Skip to Main Content
The Official Site of the Edmonton Oilers

Oilers' reputation growing amongst free agents

by Ryan Dittrick / Edmonton Oilers
Nikolai Khabibulin signed with the Oilers on Jul. 1, 2009.

Edmonton, AB - Whether it's money, location or opportunity motivating an unrestricted free agent on Jul. 1, it's a wild, high-octane day of quick decisions and blunt phone calls peppering the hockey world until agreements are reached.

As quickly as some signings are made, preparation is laid out weeks (if not months) in advance to assemble a game plan and answer some pivotal questions.

Player agent Jay Grossman of Puck Agency has been through it all. And he was on scene on Jul. 1, 2009 when the Oilers inked one of his clients, Nikolai Khabibulin, to a four-year, $15 million contract.

"Nik's a very sharp guy," Grossman said. "He kept asking me throughout the season, 'If I'm not going to re-sign [in Chicago], who do you think is going to be interested?' He and I had worked together for 20 years, so we read each other's minds at times.

"There were times when I didn't have a good answer for him. I didn't know which teams would or wouldn't be looking for a goaltender. I thought there might be three or four teams max that would have interest. I went through every one of them with him, which included the Islanders, Oilers and a couple others."

Originally hurt by an exodus in 2006 and spurred by losing records since, Edmonton's reputation as a hot destination was nearly non-existent at the time.

"With respect to Edmonton, the thing I needed to know from him is, did he actually want to go to Edmonton. Some players didn't want to," Grossman explained. "I didn't know in absolute terms at the time of our discussion, but I thought Edmonton might be one of the teams that would be interested in Nik."

Dwayne Roloson was the Oilers' starting goalie in 2008-09. In 63 games, he posted a 28-24-9 record, along with a 2.77 goals-against average and .917 save percentage. But when push came to shove, he and the Oilers were too distant when it came to dollar and term. As a result, he signed a deal with the Islanders and vacated Edmonton's crease mere minutes into the day.

Not only were the Oilers in need of a replacement, but one possible destination had also been checked off Khabibulin's list. In being honest with the situation and critical about the client's ability, options narrowed.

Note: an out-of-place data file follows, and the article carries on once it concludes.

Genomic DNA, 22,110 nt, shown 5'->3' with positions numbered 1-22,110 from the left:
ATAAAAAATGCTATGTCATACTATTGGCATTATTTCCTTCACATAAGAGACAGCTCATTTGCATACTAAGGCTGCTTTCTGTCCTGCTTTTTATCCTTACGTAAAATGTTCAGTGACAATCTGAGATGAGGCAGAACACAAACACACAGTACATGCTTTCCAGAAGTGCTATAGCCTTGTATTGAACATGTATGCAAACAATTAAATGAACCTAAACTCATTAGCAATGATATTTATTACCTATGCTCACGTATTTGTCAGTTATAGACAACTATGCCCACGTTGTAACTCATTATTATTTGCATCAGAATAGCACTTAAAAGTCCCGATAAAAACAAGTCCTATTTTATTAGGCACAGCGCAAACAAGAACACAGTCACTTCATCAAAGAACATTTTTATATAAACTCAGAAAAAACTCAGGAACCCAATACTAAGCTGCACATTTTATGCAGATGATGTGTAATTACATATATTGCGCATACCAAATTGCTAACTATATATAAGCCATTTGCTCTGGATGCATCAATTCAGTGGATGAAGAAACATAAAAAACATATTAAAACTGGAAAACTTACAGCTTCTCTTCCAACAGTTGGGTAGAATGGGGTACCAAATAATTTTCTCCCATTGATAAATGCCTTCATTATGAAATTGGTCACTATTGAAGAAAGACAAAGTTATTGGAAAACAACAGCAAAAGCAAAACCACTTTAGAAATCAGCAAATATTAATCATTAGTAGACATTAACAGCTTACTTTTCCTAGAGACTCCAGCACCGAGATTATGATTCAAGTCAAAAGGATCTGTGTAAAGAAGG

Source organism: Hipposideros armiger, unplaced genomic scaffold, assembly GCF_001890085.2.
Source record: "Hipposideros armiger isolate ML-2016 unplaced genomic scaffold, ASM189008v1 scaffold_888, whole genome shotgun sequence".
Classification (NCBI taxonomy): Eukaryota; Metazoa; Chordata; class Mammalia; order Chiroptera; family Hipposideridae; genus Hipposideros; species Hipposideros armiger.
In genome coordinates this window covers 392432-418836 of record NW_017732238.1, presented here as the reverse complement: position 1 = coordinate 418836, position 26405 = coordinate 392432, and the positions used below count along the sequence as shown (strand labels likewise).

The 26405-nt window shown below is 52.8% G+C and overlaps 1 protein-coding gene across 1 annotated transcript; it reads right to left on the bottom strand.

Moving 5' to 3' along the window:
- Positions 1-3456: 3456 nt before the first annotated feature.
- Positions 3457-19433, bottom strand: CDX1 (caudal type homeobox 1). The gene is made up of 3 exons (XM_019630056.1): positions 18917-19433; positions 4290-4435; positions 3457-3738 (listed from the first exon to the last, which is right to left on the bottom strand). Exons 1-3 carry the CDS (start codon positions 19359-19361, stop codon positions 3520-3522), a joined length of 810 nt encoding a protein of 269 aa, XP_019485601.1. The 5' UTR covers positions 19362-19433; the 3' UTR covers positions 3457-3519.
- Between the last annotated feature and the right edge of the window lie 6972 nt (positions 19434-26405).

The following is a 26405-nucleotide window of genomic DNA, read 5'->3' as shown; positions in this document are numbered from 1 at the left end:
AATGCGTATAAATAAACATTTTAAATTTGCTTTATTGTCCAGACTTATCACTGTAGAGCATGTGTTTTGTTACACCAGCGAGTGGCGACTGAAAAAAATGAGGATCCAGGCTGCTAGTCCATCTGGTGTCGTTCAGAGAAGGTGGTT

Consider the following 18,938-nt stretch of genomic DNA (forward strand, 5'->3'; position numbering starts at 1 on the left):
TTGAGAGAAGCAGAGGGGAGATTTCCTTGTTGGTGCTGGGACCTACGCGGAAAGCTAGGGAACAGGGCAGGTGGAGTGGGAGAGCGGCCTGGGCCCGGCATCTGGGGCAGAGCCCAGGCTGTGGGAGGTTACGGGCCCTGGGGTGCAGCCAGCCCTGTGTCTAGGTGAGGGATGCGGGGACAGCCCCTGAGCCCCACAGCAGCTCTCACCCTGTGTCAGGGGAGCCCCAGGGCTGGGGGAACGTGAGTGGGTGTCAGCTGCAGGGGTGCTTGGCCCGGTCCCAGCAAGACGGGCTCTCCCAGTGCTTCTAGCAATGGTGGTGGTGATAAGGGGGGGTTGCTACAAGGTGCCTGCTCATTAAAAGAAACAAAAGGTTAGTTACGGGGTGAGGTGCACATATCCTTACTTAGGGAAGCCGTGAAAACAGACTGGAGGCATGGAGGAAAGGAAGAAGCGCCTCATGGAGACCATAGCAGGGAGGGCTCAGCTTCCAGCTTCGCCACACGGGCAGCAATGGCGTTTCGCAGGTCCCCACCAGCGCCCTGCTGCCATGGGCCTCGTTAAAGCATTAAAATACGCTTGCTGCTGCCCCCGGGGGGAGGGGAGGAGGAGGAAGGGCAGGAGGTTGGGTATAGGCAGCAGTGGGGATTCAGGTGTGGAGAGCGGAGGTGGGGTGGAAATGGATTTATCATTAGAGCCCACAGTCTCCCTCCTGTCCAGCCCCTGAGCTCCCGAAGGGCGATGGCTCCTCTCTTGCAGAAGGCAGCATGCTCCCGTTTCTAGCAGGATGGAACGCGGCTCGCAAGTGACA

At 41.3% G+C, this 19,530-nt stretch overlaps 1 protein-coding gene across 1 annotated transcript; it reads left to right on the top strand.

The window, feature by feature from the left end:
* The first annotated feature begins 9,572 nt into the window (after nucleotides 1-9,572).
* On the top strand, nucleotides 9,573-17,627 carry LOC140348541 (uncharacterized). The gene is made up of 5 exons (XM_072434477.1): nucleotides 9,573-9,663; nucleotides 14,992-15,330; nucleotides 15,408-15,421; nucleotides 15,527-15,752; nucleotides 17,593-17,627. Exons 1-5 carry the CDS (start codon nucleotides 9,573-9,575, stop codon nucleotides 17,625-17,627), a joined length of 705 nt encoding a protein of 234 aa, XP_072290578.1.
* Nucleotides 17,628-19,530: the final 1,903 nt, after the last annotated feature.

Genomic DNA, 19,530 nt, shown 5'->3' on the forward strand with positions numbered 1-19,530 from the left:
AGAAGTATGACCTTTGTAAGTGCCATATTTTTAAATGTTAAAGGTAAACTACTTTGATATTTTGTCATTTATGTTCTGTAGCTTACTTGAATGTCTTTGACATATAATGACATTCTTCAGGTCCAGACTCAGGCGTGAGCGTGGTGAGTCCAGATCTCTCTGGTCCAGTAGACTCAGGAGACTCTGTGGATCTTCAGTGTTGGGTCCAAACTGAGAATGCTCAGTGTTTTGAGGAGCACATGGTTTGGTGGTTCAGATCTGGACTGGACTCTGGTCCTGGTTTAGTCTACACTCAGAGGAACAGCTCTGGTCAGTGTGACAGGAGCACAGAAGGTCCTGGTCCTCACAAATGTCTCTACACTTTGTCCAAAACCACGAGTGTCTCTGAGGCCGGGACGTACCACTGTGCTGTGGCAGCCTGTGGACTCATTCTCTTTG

Even then, it still wasn't a slam-dunk.

"It was a question I had to have answered by him," Grossman said. "He'd moved around and played in various cities, so I had to get a good idea of where he was willing to go. I said, 'Look, this could be a very quick situation because there aren't many spots available and there are a limited number of goalies in play.' Some players didn't want to [go to Edmonton] at the time.

"But it's like musical chairs. You don't want to be the odd one out. If someone signs within 15 minutes and you see them as a comparable -- and Roloson was -- it gives you a good measuring stick in terms of what the market is like. The movement was as quick as we'd expected."

Khabibulin's career in Edmonton can't be considered a rousing success with the team coming in 30th, 30th and 29th since his arrival. Still, it's helped the Oilers assemble a sensational crop of highly skilled and equally as motivated young superstars.

While the Oilers' placement in the NHL's league-wide standings hasn't improved since 2009, the team's (and the city's) reputation certainly has. Bringing in Taylor Hall, Jordan Eberle, Ryan Nugent-Hopkins and now Nail Yakupov will do that.

"If a young player came to me and said, 'What do you think about playing in Edmonton?' I'd say it's a place with a lot of great players for him to play with, that the team is on the rise and it's certainly a place where you'd want to be," Grossman said. "I can't make the decision for individual players, but that's the input I'd give.

"Teams that create the right environment, create the right culture and certainly teams that have the opportunity to win along with the right coaches -- they're a player's top destination.

"There are teams with a more negative reputation than others -- several reasons go into it, but Edmonton isn't one of them. Especially now."

With Jul. 1 quickly approaching, it should be interesting to see how the Oilers' revamped reputation continues to play a role -- particularly with the summer's hottest commodity, Justin Schultz, pitting each team against one another in a bidding war of opportunity.

What's the beauty of it? It's an advantage not exclusive to the Schultz situation going forward.

-- Ryan Dittrick, - Follow me on Twitter | @ryandittrick

View More